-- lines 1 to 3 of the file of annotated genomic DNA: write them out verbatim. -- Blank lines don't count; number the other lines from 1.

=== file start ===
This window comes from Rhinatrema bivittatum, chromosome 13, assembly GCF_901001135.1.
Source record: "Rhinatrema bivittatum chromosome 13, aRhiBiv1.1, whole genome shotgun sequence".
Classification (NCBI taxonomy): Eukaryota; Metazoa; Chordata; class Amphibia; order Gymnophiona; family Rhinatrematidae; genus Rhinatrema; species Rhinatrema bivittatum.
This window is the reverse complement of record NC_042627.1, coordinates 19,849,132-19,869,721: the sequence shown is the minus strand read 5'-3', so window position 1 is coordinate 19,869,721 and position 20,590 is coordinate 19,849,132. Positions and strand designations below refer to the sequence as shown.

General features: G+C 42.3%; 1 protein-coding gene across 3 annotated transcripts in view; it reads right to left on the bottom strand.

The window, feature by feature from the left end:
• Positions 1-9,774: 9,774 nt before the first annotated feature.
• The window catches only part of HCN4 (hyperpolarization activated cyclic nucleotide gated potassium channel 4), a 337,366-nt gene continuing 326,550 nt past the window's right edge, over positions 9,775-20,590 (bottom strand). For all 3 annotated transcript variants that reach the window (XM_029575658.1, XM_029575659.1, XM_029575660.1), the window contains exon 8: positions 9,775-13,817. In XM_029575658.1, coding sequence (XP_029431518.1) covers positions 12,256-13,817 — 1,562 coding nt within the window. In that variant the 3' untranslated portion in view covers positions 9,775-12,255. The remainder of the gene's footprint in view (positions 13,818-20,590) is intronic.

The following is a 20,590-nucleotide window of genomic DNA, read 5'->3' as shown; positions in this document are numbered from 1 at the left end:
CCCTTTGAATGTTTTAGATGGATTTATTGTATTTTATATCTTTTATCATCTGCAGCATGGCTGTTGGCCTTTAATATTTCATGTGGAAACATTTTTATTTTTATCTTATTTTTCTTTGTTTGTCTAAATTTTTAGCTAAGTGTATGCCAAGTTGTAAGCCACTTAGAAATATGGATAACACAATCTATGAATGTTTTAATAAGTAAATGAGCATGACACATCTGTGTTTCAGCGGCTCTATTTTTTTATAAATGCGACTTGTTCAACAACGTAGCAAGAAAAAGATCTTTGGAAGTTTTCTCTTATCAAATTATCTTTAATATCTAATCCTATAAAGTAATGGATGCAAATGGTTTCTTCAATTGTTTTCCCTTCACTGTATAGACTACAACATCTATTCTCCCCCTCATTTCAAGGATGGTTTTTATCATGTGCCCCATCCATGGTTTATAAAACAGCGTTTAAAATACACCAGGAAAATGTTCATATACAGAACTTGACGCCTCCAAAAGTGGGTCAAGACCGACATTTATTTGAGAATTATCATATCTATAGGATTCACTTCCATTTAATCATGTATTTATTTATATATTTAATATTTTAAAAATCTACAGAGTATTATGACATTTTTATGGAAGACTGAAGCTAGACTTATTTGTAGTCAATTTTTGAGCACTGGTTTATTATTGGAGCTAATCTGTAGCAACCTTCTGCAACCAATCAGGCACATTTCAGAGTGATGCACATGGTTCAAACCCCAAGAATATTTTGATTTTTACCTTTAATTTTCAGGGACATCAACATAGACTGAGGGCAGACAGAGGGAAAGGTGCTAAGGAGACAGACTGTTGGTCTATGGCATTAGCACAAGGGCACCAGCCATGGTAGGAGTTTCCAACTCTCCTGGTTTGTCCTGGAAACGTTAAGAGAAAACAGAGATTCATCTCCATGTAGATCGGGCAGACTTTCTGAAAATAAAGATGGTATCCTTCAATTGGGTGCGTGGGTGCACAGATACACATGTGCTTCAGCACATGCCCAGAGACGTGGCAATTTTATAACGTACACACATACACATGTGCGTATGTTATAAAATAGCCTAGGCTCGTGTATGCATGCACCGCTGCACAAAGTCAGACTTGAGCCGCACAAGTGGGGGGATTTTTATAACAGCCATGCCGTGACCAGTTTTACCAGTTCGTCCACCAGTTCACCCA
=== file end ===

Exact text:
This window comes from Rhinatrema bivittatum, chromosome 13, assembly GCF_901001135.1.
Source record: "Rhinatrema bivittatum chromosome 13, aRhiBiv1.1, whole genome shotgun sequence".
Classification (NCBI taxonomy): Eukaryota; Metazoa; Chordata; class Amphibia; order Gymnophiona; family Rhinatrematidae; genus Rhinatrema; species Rhinatrema bivittatum.